About six months ago, I asked Drew for feedback on a fantasy sports game concept related to professional sports entry drafts. Drew generously shared his feedback, as well as his Silicon Valley wisdom and connections, even though he forthrightly disclaimed, "I’ll be honest…this is not something I would likely play." Nonetheless, as the game has now launched at FRX - FIRST ROUND EXCHANGE, Drew offered to let me share some of the backstory on this venture. Perhaps he is thinking that some of you will be curious enough to check out the game and Play the DraftTM. Never one to walk from a challenge, perhaps Drew will be compelled by Mel to compete on the Mel Kiper, Jr. Global Exchange. BC readers have long felt he’s been high on Jerrod Johnson’s draft stock…perhaps we shall see if he still rates high enough for Drew’s portfolio.
"How deep can the NFL fetish go?" – Jason Gay, Wall Street Journal, February 28, 2011
"These go to eleven." – Nigel Tufnel, Spinal Tap, 1984
You see it all the time on SportsCenter, the NFL Network and on your favorite sports blog: the stock market metaphor used in context of the NFL Draft.
Draft analysts naturally reach for the stock market metaphor because it works so well. Athletes are competing in a kind of marketplace: the more they are valued by competing teams, the earlier they will be selected, and the more money they will eventually earn in salary, signing bonus and guaranteed pay. Workout stats move the market. Rumors move the market. The Draft is several weeks away…we want to know who’s up and who’s down today!
Metaphorically inspired, First Round Exchange (FRX) is a virtual stock market game, where draft-eligible athletes are "stocks" that game participants buy and sell for their personal portfolio. The simple objective is to find undervalued draft stocks – buy low, sell high, and build the overall value of your fund.
NFL Rookie Salaries as the Financial Basis for FRX
FRX uses rookie salaries – the cap value, not the signing bonus or guaranteed value – as the financial basis for the game. For example, Matt Stafford’s 2009 contract was publicized as a 6-year, $72 million deal, with $41.7 million guaranteed and incentives that could pay him an extra $6 million over the contract term. What doesn’t make the headlines is that his rookie salary – the amount that counted for against the team’s salary cap – was just $3.1 million.
We analyzed 10 years of NFL rookie salary data, found that the distribution of rookie salaries followed a similar pattern year after year, and used the data and pattern to forecast rookie salaries in 2011 to arrive at the financial basis for the FRX virtual stock market game. Fans Playing the Draft with FRX in 2011 know today that the #1 pick will have a final value of $3.3 million, the #2 pick will settle for $3.05 million, and so on. For the 2011 Draft, the FRX game concludes at the end of the 3rd round (which includes one supplemental draft pick this year), and the projected rookie salaries for each draft selection are shown on the game website.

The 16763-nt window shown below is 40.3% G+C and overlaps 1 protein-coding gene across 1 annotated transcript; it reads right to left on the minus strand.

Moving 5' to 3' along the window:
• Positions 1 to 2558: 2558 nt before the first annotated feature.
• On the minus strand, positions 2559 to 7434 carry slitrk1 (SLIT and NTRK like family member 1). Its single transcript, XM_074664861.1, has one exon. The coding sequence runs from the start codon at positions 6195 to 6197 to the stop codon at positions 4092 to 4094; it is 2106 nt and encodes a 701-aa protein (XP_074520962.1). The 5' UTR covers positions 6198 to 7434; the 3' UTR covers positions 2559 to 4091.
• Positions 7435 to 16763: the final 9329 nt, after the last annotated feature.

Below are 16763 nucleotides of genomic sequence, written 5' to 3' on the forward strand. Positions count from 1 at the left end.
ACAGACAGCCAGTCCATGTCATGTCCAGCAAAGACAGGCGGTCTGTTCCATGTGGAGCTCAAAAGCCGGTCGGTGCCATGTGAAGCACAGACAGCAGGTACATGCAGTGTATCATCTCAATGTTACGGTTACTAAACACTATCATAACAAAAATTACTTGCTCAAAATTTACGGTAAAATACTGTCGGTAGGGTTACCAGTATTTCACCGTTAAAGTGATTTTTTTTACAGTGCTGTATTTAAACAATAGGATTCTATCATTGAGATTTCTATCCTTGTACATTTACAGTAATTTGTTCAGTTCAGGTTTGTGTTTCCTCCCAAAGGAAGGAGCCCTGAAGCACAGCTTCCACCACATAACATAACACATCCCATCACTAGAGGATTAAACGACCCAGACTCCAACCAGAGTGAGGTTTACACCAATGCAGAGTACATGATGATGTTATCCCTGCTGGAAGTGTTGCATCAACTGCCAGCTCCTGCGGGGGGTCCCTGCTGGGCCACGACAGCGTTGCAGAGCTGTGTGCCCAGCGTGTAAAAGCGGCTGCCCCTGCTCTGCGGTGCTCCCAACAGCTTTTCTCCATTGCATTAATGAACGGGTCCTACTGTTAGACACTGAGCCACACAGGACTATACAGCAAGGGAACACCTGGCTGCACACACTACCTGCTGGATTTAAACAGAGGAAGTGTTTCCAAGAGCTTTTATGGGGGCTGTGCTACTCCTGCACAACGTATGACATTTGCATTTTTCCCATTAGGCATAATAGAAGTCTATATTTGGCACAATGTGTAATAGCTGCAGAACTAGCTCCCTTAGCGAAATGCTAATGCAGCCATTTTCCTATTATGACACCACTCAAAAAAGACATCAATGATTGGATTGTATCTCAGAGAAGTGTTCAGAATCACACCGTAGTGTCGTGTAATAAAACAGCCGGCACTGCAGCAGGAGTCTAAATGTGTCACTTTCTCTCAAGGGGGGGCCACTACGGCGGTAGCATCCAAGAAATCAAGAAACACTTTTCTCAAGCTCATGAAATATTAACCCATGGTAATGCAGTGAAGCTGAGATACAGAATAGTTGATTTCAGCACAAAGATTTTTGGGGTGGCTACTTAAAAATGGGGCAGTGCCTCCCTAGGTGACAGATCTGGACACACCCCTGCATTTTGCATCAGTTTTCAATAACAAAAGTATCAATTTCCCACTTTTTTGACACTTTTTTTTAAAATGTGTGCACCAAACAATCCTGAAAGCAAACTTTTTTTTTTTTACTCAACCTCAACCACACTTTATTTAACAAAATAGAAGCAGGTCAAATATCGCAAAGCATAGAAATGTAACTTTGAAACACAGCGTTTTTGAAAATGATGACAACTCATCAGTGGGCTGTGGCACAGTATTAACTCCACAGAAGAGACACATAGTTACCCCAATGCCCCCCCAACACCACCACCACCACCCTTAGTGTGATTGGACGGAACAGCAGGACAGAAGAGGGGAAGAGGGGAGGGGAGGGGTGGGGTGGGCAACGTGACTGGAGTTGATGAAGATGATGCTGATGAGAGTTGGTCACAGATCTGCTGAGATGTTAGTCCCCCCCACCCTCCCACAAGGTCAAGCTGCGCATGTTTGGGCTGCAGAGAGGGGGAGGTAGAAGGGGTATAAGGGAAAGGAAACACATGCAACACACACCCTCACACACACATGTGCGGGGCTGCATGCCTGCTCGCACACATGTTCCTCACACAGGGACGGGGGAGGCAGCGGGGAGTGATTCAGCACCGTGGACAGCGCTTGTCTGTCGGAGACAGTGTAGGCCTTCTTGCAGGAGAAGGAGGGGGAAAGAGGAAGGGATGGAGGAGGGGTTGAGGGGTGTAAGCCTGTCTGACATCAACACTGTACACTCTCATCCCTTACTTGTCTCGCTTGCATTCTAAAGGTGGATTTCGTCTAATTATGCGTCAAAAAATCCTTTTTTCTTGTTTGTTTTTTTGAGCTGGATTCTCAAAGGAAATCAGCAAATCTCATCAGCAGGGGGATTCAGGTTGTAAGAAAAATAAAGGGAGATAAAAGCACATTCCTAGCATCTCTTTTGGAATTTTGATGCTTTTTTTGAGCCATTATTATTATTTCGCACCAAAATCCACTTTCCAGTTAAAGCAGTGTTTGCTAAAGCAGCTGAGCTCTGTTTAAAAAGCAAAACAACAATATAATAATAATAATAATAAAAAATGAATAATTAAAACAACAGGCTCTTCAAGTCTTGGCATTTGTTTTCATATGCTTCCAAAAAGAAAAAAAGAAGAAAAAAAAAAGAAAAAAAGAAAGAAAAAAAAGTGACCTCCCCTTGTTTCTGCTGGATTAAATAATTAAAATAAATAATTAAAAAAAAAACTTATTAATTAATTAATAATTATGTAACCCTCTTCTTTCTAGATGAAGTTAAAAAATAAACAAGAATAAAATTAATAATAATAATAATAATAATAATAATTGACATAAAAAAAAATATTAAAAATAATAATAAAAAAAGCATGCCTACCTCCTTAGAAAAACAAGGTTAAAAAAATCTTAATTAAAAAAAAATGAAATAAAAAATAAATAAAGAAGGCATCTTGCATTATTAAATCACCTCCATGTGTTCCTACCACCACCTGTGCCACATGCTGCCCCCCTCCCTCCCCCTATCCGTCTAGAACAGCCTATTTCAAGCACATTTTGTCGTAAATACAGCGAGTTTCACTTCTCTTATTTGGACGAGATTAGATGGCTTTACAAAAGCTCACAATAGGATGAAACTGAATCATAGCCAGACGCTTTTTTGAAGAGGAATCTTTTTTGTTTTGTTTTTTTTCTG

How to Play the DraftTM
Every "fund" begins with $10 million of virtual cash, and your goal is to maximize the value of your fund at the end of the 3rd round of the Draft. You accomplish this by acquiring athlete stocks with a market price that is lower than what you believe the final "cap value" will be on the night of the Draft.
The "market price" is calculated by FRX from more than 20 "top 100" mock drafts from writers/bloggers that actively cover and write about the Draft. We convert every athlete on each Top 100 to the final value on the price chart and average the values to arrive at the market price. Since no two mock drafts have the same 100 athletes in their top 100, we established a "floor price" of $400k for this year’s game, both for the market price calculations and the stocks of athletes not selected in the first 3 rounds.
With a $10 million fund, you need to budget your picks according to the stocks you believe have the greatest upside value. With the top 8 picks priced between $2.4 and $3.0 million, you can only afford two or three in any single fund. There’s no minimum number of stocks for a fund, but the maximum is 15 if your strategy is to focus on "small-cap" stocks – projected 3rd round or later selections that might get "Tebowed" into the first round and deliver major profits for your fund.
Mel Kiper’s Challenge
For the featured FRX Vintage Year product, we are proud to introduce the Mel Kiper, Jr. Global Exchange.
Download the original here.
For the cost of a cold draft at JerryWorld, avid fans can try a new fantasy sports experience while watching the NFL Draft. They can compete for blogosphere bragging rights, a free copy of Mel Kiper’s Draft Review (top 20%), and potentially an invitation to compete in an "expert’s league" in 2012 (top 10%). Furthermore, the managers of the top 15 funds will be invited to a 15-minute phone interview with Mel, where they can choose to reveal their secrets or simply talk football.
All fans signing up to play in the FRX Vintage Year game will receive exclusive promotional offers with each new product we release. The company has plans for stock exchange games related to entry drafts in other sports and also some "in-season" games for football and basketball.
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As a longtime BC reader, I’m anxious to hear some reader feedback. Drew said if we can make it here, we can make it anywhere. So please check us out at First Round Exchange.